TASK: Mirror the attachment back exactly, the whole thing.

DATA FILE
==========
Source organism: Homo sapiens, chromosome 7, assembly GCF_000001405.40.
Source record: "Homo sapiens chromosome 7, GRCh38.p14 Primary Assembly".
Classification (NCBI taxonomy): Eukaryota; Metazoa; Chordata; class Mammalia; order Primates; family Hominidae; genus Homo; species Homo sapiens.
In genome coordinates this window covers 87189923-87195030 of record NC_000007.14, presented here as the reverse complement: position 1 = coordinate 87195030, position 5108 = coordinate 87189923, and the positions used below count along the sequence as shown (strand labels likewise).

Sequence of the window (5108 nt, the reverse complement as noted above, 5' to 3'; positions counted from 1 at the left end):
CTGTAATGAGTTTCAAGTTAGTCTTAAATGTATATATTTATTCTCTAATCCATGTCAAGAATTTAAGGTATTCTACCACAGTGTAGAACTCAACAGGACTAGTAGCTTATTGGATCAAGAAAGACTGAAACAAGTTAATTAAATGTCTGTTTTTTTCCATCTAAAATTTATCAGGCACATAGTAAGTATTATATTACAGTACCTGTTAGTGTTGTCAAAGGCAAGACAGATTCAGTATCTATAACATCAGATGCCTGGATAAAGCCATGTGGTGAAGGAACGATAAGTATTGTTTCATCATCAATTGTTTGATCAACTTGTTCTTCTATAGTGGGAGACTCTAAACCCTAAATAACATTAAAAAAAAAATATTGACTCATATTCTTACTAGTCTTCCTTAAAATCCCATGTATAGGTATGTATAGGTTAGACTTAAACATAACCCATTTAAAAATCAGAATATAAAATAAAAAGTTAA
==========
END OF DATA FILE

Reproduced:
Source organism: Homo sapiens, chromosome 7, assembly GCF_000001405.40.
Source record: "Homo sapiens chromosome 7, GRCh38.p14 Primary Assembly".
Classification (NCBI taxonomy): Eukaryota; Metazoa; Chordata; class Mammalia; order Primates; family Hominidae; genus Homo; species Homo sapiens.
In genome coordinates this window covers 87189923-87195030 of record NC_000007.14, presented here as the reverse complement: position 1 = coordinate 87195030, position 5108 = coordinate 87189923, and the positions used below count along the sequence as shown (strand labels likewise).

Sequence of the window (5108 nt, the reverse complement as noted above, 5' to 3'; positions counted from 1 at the left end):
CTGTAATGAGTTTCAAGTTAGTCTTAAATGTATATATTTATTCTCTAATCCATGTCAAGAATTTAAGGTATTCTACCACAGTGTAGAACTCAACAGGACTAGTAGCTTATTGGATCAAGAAAGACTGAAACAAGTTAATTAAATGTCTGTTTTTTTCCATCTAAAATTTATCAGGCACATAGTAAGTATTATATTACAGTACCTGTTAGTGTTGTCAAAGGCAAGACAGATTCAGTATCTATAACATCAGATGCCTGGATAAAGCCATGTGGTGAAGGAACGATAAGTATTGTTTCATCATCAATTGTTTGATCAACTTGTTCTTCTATAGTGGGAGACTCTAAACCCTAAATAACATTAAAAAAAAAATATTGACTCATATTCTTACTAGTCTTCCTTAAAATCCCATGTATAGGTATGTATAGGTTAGACTTAAACATAACCCATTTAAAAATCAGAATATAAAATAAAAAGTTAA